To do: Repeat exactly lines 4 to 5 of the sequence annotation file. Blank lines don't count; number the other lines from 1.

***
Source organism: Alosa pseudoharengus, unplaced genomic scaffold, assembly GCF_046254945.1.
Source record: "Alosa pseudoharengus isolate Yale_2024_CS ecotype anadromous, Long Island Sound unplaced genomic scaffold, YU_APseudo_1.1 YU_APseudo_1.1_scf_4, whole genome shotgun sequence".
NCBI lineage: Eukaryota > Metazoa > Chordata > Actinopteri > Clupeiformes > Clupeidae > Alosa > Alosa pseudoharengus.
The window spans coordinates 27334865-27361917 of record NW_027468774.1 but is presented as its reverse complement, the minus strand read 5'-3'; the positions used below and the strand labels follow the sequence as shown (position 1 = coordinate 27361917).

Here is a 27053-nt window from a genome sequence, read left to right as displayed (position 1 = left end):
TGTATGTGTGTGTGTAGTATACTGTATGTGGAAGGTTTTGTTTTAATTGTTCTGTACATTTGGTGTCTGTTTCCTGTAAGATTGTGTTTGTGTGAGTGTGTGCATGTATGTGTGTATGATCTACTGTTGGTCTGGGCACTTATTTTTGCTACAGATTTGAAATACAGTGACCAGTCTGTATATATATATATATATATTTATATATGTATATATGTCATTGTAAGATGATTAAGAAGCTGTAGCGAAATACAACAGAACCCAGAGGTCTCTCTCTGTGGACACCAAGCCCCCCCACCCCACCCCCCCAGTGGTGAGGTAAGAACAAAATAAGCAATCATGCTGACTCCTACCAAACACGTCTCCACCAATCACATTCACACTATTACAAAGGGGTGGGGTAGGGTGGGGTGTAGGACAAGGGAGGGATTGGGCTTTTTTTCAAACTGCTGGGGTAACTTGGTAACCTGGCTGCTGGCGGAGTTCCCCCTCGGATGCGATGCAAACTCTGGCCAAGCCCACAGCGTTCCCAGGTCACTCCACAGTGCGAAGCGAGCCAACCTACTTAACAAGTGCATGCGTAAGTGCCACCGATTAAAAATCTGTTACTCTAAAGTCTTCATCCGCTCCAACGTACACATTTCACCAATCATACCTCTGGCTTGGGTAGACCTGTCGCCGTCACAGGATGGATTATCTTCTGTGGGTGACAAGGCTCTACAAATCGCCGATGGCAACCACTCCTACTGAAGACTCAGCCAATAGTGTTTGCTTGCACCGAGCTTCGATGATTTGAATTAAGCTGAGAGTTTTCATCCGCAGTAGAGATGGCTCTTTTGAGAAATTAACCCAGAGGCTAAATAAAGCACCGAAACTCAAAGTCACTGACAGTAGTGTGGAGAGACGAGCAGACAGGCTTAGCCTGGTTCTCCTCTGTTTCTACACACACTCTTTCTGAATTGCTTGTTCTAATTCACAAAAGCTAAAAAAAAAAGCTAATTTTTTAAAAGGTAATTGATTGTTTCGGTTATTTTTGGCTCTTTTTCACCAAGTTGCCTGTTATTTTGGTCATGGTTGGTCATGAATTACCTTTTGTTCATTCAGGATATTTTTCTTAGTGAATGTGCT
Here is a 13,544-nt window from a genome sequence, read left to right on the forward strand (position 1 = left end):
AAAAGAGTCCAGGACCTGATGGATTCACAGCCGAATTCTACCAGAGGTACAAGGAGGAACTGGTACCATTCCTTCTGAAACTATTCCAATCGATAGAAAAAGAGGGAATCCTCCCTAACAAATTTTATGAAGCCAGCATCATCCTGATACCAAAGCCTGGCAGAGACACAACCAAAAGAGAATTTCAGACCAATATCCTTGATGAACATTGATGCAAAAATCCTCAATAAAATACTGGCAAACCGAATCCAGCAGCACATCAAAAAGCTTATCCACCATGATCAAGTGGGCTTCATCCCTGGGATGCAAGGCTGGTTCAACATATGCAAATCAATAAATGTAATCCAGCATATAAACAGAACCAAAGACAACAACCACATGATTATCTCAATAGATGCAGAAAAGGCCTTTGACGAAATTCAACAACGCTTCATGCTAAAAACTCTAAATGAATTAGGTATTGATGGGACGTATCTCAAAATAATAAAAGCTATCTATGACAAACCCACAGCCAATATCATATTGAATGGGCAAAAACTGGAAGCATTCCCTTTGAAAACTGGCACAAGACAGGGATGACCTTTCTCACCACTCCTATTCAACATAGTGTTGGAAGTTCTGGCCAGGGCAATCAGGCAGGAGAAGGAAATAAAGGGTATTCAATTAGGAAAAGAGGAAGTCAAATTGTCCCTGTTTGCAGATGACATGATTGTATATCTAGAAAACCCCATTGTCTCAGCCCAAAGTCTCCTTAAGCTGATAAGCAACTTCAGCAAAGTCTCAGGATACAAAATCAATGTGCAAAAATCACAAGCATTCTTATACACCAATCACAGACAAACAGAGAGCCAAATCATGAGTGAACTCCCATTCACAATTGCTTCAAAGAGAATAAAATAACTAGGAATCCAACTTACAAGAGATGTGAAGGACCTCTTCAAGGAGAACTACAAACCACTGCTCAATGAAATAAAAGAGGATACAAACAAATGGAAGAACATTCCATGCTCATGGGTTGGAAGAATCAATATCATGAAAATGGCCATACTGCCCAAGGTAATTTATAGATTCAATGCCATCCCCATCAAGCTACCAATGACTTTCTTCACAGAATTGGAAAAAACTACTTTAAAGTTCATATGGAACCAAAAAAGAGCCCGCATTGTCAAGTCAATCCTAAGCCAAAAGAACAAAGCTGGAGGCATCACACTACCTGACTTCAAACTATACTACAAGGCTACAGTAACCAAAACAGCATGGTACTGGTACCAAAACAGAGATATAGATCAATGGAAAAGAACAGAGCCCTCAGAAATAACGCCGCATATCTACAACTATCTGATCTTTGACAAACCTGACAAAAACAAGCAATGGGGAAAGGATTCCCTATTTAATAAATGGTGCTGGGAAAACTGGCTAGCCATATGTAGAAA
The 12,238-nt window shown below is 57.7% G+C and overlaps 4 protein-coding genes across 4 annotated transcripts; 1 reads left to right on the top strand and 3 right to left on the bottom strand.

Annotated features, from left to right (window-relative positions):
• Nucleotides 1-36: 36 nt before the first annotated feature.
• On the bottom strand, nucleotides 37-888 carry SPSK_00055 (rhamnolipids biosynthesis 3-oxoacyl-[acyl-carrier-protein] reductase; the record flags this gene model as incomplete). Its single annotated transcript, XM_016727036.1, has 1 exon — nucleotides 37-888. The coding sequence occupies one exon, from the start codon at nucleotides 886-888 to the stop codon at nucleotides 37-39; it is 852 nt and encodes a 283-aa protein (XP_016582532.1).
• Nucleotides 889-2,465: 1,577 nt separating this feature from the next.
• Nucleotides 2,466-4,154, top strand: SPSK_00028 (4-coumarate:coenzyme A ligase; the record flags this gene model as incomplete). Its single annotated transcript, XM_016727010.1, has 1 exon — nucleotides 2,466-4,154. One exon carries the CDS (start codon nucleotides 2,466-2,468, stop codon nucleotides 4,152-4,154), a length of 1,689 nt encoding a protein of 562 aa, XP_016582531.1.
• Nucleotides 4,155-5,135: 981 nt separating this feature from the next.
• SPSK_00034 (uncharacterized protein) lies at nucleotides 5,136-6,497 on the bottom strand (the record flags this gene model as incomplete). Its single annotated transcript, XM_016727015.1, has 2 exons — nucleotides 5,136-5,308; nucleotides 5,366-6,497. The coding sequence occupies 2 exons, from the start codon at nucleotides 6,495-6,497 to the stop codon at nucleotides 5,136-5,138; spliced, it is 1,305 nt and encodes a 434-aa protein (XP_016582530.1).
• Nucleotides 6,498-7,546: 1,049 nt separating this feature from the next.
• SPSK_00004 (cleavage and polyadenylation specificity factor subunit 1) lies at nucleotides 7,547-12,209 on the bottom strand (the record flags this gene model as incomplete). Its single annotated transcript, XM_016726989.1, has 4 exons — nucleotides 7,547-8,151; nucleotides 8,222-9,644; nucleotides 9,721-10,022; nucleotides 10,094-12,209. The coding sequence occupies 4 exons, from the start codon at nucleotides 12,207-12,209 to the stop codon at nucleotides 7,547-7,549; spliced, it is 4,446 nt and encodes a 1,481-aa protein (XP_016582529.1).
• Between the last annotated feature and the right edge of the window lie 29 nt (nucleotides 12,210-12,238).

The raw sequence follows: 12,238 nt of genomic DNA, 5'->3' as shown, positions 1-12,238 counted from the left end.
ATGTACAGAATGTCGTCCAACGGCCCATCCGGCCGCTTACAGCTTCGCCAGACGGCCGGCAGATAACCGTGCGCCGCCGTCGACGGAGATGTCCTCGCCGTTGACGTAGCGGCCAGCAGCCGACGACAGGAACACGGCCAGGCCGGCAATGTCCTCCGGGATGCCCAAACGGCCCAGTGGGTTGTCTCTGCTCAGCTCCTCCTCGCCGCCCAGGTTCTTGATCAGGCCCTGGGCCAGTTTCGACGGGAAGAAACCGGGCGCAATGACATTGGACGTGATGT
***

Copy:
The window spans coordinates 27334865-27361917 of record NW_027468774.1 but is presented as its reverse complement, the minus strand read 5'-3'; the positions used below and the strand labels follow the sequence as shown (position 1 = coordinate 27361917).

Here is a 27053-nt window from a genome sequence, read left to right as displayed (position 1 = left end):